And criminals have a business model that is perfect for extorting money from the unwary. They’ll steal data or disable system access, hold it to ransom and then give it back when you pay them what they want (probably). And as the networks get larger, so does the attack surface and so do the payment demands. Additionally, with data having a commoditised value all of its own, they equally steal data to sell to other criminals which in turn ramps up the online scams which are becoming so prevalent.

So, technology is the great enabler helping us to combat communication problems, provide business continuity and to fight C-19 in many different ways. However, it’s also created two attack vectors. The criminals now rely on the inexperience and overwork of IT professionals to oversee and keep safe this huge remote working model – with IT engineers trying hard to find solutions to manage this sudden data tsunami that has come their way.

The other vector is the system users and their inexperience dealing with these new circumstances; how to understand the security of this new world we live in.

Unprotected home devices

Another survey by an insurance firm called Protect Your Bubble found that out of 2,000 UK employees across a diverse number of sectors, more than 40% were using unprotected devices while home working, with no password protection; 20% of employees admitted they had downloaded confidential company files to any available personal device. The survey found that employees under 24 years old were most likely to be at risk—30% said they used any personal device that came to hand for work.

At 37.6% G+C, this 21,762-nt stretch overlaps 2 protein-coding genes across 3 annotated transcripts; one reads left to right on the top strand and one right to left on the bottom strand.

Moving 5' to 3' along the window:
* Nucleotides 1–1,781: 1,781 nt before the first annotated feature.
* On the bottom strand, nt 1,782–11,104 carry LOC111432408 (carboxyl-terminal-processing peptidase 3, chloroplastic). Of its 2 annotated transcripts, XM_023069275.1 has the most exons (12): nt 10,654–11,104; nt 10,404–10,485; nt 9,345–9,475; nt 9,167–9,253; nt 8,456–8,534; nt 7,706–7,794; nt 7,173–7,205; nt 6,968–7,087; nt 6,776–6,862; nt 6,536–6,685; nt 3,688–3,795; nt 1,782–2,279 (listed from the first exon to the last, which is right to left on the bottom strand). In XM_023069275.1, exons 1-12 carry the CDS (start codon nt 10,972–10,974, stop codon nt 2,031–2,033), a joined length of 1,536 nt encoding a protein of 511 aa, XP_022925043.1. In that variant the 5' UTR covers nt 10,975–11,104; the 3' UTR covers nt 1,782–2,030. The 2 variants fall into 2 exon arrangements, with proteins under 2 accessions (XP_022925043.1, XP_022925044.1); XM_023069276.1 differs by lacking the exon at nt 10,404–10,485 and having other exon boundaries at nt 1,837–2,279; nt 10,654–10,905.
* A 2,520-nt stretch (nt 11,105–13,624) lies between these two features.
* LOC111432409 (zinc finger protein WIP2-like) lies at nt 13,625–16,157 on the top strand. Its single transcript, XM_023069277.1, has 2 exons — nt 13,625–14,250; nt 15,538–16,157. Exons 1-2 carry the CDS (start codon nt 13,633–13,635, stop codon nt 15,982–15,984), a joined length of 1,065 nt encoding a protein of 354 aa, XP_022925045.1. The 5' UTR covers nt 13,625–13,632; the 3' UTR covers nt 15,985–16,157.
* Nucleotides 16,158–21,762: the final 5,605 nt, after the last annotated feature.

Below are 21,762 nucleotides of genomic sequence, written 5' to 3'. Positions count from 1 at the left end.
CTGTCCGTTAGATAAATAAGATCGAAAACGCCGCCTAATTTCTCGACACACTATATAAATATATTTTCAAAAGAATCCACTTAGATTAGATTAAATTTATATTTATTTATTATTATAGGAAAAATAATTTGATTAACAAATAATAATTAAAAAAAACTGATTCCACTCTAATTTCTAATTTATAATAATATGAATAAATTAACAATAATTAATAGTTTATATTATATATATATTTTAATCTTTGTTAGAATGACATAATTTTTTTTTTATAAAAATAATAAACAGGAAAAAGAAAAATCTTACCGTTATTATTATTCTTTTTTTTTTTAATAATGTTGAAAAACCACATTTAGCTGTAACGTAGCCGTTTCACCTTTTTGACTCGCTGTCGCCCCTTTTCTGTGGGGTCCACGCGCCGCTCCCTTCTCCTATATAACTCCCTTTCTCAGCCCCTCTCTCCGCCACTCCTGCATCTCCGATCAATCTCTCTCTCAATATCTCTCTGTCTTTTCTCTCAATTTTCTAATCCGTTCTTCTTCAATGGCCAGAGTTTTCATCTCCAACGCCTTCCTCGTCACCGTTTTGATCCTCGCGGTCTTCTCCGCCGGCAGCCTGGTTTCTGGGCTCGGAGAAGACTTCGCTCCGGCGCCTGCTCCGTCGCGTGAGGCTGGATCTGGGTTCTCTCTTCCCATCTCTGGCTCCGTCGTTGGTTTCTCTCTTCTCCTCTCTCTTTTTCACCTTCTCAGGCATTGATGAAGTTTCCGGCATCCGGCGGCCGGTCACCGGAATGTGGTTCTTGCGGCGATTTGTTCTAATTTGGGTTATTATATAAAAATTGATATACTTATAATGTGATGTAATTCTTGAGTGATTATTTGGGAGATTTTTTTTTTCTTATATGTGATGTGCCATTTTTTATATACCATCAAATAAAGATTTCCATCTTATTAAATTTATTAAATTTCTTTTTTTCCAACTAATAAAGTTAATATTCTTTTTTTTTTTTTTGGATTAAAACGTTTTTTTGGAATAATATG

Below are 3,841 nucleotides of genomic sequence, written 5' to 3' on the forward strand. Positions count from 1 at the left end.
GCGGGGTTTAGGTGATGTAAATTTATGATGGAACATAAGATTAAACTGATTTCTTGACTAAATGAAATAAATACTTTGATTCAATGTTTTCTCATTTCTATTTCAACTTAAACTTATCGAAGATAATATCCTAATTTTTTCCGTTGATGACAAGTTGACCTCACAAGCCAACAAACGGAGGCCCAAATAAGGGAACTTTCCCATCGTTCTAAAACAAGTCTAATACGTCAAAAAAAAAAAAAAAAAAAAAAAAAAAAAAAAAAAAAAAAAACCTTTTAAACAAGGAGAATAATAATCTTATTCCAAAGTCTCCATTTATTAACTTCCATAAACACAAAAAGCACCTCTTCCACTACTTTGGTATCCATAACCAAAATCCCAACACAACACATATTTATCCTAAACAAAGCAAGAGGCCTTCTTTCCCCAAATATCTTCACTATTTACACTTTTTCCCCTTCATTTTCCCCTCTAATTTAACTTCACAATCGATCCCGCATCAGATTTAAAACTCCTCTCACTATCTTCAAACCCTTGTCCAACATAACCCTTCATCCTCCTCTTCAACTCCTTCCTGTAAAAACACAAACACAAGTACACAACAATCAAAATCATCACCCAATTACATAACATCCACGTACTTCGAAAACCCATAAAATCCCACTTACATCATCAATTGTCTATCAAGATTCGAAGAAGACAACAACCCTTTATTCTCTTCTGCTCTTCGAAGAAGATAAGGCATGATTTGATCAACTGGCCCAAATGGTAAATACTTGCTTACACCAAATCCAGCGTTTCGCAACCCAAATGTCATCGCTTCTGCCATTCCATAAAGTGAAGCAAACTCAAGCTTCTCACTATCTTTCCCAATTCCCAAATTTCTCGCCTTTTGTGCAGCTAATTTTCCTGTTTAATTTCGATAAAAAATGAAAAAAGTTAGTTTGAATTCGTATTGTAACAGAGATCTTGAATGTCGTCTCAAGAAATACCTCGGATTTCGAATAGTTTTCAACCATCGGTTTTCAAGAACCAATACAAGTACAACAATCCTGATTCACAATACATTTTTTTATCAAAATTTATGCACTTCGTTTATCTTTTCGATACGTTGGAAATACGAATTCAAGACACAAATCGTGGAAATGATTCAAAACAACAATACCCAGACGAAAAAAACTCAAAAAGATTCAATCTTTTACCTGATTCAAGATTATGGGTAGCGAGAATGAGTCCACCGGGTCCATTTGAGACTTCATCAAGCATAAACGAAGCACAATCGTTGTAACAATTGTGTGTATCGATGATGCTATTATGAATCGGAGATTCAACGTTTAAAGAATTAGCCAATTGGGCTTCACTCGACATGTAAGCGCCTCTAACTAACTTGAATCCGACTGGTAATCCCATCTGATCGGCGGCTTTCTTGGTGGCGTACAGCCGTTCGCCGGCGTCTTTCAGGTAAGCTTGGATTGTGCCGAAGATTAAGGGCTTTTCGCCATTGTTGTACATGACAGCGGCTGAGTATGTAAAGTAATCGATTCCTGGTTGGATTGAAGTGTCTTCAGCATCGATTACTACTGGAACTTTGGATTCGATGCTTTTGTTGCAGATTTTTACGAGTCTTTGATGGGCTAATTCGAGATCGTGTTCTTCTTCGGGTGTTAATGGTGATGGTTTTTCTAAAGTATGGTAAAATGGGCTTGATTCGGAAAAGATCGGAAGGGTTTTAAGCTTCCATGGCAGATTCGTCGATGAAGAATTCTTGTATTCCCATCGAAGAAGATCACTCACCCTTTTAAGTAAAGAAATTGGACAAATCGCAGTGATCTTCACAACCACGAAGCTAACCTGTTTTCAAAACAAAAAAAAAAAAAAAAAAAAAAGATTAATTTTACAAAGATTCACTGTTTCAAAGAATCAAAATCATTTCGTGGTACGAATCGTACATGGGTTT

Business leaders need to make big decisions – they need to keep the lights on and they need to ensure their employees are working in a secure environment. Importantly, these employees need to be safe and properly educated about the risks they’re taking with their different home devices and software packages.

Cybercriminals are smart

The important message we have to get across is that cyber criminals are smart people and they are using a combination of psychology, human factors and technology to get what they want. As a business manager you need to seriously think about how you’re managing change because normally change and risk go hand in hand. This change has been enforced and the risk, in most cases, was not necessarily assessed in the ways it should have been for most organisations in normal times.

The key functionality of an IT department is to provide access to required data and ensure the systems that hold and process it remain useable. Cybercrime for most people is a vague concept. They can’t visualise it. They don’t know what it looks like. But they know what a lock on the door looks like and they know what a physical safe looks like. Because of this, employees often fail to act against an unseen threat in an unfamiliar environment. Cloud technology is an unfamiliar place for most people – it’s a strange, intangible, unseeable entity and you have a huge number of potential security problems unless people adhere to protocols.

Most security innovations during the past decade have focused on identifying and reacting to individual attacks; little work has focused on hardening infrastructure itself or using the infrastructure to better protect an organisation. The way forward is an intrinsic security approach that combines detecting and responding to threats while supporting a home workforce to help organisations stay better protected and avoid any costly mistakes.

We’re here to help

If any of the above resonates with you, we have 3 services designed to strengthen your security. To see the details click on the link below:

Cloud Centres Security Services

*The title of this article and the animated GIF were inspired by a Rolling Stones Song, you can listen to it here: https://youtu.be/QYgJZ79FmBo?t=41

Podcast with Brian Lord, CEO of PGI: